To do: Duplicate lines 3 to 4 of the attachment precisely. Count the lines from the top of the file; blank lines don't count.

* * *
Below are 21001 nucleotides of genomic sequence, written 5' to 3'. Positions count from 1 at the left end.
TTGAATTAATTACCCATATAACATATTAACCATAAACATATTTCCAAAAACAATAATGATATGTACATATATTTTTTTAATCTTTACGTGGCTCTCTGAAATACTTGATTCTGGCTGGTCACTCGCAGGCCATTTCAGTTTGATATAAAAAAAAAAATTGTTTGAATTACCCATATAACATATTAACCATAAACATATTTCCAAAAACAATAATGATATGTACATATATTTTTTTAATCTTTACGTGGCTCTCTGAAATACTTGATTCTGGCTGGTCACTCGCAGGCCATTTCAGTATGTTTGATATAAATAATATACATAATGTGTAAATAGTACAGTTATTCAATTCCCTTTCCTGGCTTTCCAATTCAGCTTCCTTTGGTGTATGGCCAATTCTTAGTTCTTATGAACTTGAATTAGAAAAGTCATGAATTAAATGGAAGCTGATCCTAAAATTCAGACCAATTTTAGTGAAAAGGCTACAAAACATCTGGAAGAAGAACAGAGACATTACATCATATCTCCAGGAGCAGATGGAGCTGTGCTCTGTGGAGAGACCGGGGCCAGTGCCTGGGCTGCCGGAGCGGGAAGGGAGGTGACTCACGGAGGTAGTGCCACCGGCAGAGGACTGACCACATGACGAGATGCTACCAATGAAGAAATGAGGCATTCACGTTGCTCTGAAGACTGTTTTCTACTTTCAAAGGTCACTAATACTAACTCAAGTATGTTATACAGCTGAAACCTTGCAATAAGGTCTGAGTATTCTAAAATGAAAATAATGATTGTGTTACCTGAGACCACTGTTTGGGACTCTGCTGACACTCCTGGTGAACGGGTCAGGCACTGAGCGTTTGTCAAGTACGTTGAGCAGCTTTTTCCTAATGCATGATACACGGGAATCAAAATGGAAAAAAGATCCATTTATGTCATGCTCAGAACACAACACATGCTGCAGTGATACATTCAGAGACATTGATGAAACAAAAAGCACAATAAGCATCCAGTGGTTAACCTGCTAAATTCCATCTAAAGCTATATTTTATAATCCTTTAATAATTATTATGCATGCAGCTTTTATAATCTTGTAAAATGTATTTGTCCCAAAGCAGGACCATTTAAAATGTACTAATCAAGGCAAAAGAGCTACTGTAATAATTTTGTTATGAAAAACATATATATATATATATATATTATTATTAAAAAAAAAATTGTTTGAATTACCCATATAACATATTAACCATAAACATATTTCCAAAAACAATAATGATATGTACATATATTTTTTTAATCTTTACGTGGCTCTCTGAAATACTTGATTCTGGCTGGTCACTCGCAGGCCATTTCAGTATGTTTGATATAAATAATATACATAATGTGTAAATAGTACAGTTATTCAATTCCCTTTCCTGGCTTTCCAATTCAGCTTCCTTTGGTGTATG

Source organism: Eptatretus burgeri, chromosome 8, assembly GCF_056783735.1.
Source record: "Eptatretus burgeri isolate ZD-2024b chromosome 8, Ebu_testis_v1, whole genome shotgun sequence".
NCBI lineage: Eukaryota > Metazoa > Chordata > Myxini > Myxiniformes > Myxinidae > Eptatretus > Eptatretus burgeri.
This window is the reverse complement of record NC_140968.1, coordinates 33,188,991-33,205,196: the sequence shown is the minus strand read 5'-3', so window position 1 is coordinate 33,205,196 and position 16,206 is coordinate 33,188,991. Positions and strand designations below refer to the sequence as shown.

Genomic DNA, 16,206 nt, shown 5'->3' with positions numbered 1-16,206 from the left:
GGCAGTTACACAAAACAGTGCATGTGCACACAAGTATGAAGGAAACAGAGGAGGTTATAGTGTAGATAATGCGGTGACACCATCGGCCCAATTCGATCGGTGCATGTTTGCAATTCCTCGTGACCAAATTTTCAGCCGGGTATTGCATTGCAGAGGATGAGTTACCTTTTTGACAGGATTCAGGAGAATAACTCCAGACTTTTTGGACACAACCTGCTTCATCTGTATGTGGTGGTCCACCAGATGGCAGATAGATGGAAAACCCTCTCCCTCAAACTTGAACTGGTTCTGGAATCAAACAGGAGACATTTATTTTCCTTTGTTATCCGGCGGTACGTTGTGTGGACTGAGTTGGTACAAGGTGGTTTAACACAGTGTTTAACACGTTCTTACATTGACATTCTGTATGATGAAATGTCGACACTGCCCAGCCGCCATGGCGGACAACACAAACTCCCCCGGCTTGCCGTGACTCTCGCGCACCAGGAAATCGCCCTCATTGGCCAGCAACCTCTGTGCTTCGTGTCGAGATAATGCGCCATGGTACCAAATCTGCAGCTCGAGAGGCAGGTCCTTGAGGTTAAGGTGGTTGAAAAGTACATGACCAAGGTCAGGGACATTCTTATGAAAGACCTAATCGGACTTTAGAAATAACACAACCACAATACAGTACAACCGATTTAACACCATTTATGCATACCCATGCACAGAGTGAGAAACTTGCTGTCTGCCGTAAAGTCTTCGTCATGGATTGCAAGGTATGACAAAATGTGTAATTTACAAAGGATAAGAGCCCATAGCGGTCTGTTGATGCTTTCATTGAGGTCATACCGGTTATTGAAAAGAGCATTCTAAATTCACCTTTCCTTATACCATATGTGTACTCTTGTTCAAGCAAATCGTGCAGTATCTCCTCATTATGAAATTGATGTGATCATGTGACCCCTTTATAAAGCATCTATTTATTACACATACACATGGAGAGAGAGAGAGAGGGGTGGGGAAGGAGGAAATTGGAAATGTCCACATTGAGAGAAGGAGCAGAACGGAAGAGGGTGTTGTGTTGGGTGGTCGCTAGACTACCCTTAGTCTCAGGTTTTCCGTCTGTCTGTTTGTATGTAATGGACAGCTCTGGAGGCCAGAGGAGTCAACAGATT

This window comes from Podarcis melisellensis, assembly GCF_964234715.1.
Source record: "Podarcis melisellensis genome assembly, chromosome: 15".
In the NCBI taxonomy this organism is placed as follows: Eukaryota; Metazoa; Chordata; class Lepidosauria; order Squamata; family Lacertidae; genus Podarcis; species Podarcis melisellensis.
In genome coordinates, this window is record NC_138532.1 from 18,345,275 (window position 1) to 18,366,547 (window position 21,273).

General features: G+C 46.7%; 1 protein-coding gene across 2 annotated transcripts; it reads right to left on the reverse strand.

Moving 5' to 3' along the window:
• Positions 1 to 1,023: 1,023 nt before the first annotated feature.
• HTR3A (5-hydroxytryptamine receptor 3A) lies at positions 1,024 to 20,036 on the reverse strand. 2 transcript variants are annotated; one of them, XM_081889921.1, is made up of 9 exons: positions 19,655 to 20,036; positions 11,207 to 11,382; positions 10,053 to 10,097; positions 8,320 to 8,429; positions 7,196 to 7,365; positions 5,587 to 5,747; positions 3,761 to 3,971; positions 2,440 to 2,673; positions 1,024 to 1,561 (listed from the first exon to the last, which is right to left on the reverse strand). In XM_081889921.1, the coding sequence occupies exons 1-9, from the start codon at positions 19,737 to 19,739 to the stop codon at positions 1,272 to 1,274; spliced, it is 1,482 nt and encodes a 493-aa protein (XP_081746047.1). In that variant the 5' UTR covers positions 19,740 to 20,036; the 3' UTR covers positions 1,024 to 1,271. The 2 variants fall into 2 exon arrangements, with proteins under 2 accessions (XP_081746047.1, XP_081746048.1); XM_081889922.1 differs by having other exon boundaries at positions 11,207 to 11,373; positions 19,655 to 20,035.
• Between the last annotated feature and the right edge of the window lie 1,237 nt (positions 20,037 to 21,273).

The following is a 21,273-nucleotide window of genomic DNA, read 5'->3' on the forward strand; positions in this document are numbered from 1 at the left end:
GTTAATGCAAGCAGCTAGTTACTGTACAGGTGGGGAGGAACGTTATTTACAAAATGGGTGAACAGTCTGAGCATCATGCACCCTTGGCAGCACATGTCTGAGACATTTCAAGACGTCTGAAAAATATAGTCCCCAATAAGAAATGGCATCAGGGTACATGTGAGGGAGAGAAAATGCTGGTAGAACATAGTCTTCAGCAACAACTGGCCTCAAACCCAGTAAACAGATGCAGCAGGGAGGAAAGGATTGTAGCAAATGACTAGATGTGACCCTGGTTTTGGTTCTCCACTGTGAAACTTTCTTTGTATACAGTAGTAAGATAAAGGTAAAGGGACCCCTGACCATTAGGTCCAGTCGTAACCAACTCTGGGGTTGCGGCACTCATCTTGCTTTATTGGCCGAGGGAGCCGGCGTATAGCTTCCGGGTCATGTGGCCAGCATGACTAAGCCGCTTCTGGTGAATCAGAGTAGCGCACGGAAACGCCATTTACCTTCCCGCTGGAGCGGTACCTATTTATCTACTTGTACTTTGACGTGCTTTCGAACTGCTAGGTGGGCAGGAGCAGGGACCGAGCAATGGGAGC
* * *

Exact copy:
Source organism: Eptatretus burgeri, chromosome 8, assembly GCF_056783735.1.
Source record: "Eptatretus burgeri isolate ZD-2024b chromosome 8, Ebu_testis_v1, whole genome shotgun sequence".